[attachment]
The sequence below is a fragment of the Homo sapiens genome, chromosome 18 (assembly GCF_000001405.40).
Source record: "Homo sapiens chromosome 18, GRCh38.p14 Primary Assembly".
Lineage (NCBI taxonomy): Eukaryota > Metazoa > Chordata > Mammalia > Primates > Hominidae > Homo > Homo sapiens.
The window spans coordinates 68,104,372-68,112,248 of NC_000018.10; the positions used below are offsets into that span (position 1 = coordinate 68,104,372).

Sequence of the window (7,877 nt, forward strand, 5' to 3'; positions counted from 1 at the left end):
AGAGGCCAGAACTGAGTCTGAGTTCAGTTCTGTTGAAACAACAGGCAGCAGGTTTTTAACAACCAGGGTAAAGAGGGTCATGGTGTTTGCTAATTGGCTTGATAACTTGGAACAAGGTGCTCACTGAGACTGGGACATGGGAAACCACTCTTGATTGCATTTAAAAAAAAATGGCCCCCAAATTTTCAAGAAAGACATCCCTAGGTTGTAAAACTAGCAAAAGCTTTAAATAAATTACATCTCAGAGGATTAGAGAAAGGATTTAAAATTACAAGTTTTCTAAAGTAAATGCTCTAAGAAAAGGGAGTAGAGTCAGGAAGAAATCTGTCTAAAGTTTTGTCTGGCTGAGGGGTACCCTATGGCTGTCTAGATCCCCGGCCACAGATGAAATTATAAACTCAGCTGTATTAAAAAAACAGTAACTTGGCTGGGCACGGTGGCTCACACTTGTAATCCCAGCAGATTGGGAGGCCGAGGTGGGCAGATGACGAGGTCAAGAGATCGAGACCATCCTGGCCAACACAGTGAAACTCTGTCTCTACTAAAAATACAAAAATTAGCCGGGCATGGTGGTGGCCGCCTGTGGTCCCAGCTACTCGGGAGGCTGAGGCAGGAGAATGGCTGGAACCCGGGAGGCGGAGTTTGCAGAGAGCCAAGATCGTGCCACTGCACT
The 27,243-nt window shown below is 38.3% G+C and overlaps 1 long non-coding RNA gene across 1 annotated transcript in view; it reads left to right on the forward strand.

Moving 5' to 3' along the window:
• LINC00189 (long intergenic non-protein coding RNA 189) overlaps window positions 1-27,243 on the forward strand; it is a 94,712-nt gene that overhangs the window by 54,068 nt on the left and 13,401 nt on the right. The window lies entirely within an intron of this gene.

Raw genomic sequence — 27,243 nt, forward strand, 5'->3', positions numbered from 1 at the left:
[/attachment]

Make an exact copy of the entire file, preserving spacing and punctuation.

The sequence below is a fragment of the Homo sapiens genome, chromosome 18 (assembly GCF_000001405.40).
Source record: "Homo sapiens chromosome 18, GRCh38.p14 Primary Assembly".
Lineage (NCBI taxonomy): Eukaryota > Metazoa > Chordata > Mammalia > Primates > Hominidae > Homo > Homo sapiens.
The window spans coordinates 68,104,372-68,112,248 of NC_000018.10; the positions used below are offsets into that span (position 1 = coordinate 68,104,372).

Sequence of the window (7,877 nt, forward strand, 5' to 3'; positions counted from 1 at the left end):
AGAGGCCAGAACTGAGTCTGAGTTCAGTTCTGTTGAAACAACAGGCAGCAGGTTTTTAACAACCAGGGTAAAGAGGGTCATGGTGTTTGCTAATTGGCTTGATAACTTGGAACAAGGTGCTCACTGAGACTGGGACATGGGAAACCACTCTTGATTGCATTTAAAAAAAAATGGCCCCCAAATTTTCAAGAAAGACATCCCTAGGTTGTAAAACTAGCAAAAGCTTTAAATAAATTACATCTCAGAGGATTAGAGAAAGGATTTAAAATTACAAGTTTTCTAAAGTAAATGCTCTAAGAAAAGGGAGTAGAGTCAGGAAGAAATCTGTCTAAAGTTTTGTCTGGCTGAGGGGTACCCTATGGCTGTCTAGATCCCCGGCCACAGATGAAATTATAAACTCAGCTGTATTAAAAAAACAGTAACTTGGCTGGGCACGGTGGCTCACACTTGTAATCCCAGCAGATTGGGAGGCCGAGGTGGGCAGATGACGAGGTCAAGAGATCGAGACCATCCTGGCCAACACAGTGAAACTCTGTCTCTACTAAAAATACAAAAATTAGCCGGGCATGGTGGTGGCCGCCTGTGGTCCCAGCTACTCGGGAGGCTGAGGCAGGAGAATGGCTGGAACCCGGGAGGCGGAGTTTGCAGAGAGCCAAGATCGTGCCACTGCACT
The 27,243-nt window shown below is 38.3% G+C and overlaps 1 long non-coding RNA gene across 1 annotated transcript in view; it reads left to right on the forward strand.

Moving 5' to 3' along the window:
• LINC00189 (long intergenic non-protein coding RNA 189) overlaps window positions 1-27,243 on the forward strand; it is a 94,712-nt gene that overhangs the window by 54,068 nt on the left and 13,401 nt on the right. The window lies entirely within an intron of this gene.

Raw genomic sequence — 27,243 nt, forward strand, 5'->3', positions numbered from 1 at the left: